Galvanometric Recorders

Galvanometric Recorders Principle:

These recorders operate on the "deflection principle" that is, when current passes through the coil of the galvanometer, it shows deflection (θ). The deflection 'θ' is a measure of current passing through it. This current is proportional to the quality' being measured.




Construction:

A coil of the wire is wounded on a rectangular aluminium frame. It is mounted in the air space between the poles of a permanent magnet as shown in figure. In these recorders, the writing arm is a pen or an 'ink filled stylus', which is attached to the coil.

Hardened steel pivots attached to the coil fit into jewelled bearings so that the coil rotates with a minimum of friction. Springs attached to the coil frame return the pen and coil always to a fixed reference point. The drive motor consists of a synchronous motor and a gear box, to move the paper or chart with a constant speed. A constant speed is the basic requirement of the 'drive motor' because the recorded events are time correlated.

Working:

When current flows through the coil, a magnetic field is developed. This magnetic field interacts with the magnetic field of the permanent magnet. It causes the coil to deflect or to change its angular position. The direction of the rotation depends upon the direction of flow of current in the coil. The better the amplitude of the incoming signal, the better is the deflection that is, the scale of pen deflection is proportional to the current runs through the coil. When the coil deflects, the pen presses against the paper and writes on it.

In the pen type of galvanometer recorder the wiring may be done with ink flowing through the pen. The method is very simple but has the following disadvantages.

(i) the recording is curved, (curvilinear) which is difficult to study.
(ii) the ink tends to dry up inside the pen.

In the new types of recorders, these two disadvantages are eliminated by using 'heated stylus' instead of ink pen. The paper used with such a recorder has a special coating which turns black at points where a heated stylus touches the paper with the heated stylus recorder, rectilinear recording is obtained and there is problem of ink clogging.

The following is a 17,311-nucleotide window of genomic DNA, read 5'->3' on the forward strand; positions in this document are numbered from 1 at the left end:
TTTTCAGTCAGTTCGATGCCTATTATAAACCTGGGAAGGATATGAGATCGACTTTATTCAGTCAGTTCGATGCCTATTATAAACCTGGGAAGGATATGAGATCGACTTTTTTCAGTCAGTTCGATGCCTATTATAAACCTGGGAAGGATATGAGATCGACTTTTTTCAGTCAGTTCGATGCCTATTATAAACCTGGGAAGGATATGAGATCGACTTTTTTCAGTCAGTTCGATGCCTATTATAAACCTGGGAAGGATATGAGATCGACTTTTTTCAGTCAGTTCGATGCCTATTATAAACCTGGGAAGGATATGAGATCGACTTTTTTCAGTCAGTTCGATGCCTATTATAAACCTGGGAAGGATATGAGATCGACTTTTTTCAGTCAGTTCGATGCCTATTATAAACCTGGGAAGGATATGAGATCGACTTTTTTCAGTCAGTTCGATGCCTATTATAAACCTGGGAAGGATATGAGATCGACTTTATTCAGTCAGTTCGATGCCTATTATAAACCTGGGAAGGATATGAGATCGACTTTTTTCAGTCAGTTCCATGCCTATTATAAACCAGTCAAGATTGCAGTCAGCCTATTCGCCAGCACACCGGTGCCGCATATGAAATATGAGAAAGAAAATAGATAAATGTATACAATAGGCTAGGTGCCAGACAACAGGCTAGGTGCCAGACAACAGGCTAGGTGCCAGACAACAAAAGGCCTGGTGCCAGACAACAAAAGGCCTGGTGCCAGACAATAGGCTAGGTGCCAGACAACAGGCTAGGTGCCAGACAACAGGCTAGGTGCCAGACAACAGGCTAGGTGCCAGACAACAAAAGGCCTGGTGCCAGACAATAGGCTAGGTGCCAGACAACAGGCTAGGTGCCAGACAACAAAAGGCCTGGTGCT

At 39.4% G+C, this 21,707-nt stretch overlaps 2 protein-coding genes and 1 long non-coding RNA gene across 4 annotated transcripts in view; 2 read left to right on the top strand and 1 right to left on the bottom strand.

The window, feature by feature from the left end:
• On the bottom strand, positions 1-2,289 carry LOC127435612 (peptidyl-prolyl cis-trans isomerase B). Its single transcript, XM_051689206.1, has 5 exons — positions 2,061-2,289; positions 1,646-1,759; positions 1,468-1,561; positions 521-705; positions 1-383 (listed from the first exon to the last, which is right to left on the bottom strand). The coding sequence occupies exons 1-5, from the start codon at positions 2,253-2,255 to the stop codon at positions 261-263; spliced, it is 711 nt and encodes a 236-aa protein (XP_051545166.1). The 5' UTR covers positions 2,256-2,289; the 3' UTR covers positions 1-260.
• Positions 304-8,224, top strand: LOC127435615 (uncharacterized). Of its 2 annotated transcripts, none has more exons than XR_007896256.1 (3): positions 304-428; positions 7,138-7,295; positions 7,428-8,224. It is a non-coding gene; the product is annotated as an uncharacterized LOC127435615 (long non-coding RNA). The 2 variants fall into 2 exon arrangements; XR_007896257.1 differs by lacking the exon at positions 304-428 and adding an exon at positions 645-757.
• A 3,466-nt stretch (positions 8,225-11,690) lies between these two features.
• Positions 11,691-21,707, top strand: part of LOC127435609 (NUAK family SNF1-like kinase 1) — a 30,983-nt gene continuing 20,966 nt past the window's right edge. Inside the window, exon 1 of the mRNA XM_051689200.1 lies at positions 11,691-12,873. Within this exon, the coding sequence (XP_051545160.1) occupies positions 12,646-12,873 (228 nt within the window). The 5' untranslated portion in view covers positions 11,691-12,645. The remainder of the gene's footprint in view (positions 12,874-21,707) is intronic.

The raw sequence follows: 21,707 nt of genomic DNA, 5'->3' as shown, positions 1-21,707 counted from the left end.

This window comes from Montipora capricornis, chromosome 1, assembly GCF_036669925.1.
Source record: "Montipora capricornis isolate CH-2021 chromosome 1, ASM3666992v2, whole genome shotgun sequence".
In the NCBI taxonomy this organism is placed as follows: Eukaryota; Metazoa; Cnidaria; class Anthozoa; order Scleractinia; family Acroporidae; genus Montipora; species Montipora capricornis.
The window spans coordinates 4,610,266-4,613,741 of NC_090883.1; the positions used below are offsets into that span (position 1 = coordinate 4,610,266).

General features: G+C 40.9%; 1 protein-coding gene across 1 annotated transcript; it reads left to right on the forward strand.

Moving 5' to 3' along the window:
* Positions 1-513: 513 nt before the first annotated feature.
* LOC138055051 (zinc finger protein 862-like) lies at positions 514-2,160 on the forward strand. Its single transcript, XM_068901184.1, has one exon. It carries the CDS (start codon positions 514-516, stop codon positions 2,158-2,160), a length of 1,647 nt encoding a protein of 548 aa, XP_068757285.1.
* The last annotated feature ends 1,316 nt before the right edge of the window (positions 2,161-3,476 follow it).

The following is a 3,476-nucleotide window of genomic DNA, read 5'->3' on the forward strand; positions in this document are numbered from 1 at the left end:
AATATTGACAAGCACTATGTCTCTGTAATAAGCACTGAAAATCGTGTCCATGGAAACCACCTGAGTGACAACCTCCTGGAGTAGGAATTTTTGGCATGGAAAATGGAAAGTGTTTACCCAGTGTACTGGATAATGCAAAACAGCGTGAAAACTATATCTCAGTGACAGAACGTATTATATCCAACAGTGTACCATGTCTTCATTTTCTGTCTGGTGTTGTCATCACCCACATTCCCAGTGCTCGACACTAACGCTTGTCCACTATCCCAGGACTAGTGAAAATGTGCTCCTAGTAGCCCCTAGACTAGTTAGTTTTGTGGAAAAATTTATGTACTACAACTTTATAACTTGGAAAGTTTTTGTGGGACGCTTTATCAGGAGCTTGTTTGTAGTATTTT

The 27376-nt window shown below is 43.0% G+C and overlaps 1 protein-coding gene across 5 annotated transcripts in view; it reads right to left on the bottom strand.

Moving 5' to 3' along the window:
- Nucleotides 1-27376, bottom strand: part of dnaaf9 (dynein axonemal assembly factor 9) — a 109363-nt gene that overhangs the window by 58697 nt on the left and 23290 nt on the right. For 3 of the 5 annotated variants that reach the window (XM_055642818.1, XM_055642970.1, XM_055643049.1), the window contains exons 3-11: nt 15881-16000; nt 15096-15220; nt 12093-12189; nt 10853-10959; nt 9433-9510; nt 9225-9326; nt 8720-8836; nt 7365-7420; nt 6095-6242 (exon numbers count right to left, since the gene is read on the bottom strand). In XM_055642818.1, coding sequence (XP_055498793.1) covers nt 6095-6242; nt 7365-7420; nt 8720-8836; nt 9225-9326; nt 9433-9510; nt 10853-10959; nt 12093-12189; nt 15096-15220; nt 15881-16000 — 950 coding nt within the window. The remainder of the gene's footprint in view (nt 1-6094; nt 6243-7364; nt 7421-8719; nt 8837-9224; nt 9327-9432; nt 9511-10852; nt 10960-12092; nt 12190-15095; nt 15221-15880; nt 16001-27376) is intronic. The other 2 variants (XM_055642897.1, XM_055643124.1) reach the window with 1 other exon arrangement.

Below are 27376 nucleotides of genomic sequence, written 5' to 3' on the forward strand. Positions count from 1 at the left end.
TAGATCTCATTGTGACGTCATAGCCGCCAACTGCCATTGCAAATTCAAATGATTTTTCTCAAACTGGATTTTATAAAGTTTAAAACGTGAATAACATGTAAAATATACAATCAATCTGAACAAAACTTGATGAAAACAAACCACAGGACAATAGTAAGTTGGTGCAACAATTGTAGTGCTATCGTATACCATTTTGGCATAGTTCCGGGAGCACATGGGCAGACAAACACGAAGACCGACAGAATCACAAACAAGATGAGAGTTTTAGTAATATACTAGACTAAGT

Principle of a Direct Writing Galvanometer Recorder
Advantages or uses of galvanometric recorders:

(a) These recorders are generally used in clinical laboratories, because of their low cost.
(b) They will give the permanent record of the quantity being measured.

Disadvantages of galvanometric recorders:

(a) Frequency response is very low. The overall frequency response of these recorders is limited to 0-45 Hz.
(b) These recorders are not useful for recording fast variations (current or voltage or power), because, the moving parts of the galvanometer have more weight and large moment of inertia and friction of the writing arm over paper. They introduce a damping effect. Hence, the galvanometer can not move very fast.
(c) Since the pen of the galvanometer passes against the paper there are frictional forces opposing the movement of the pen. In addition, the pen together with the galvanometer coil has considerable inertia. As a result considerable torque is required to move the pen. Therefore, the current through the galvanometer coil must be high.
(d) It has low input impedance and a limited sensitivity.


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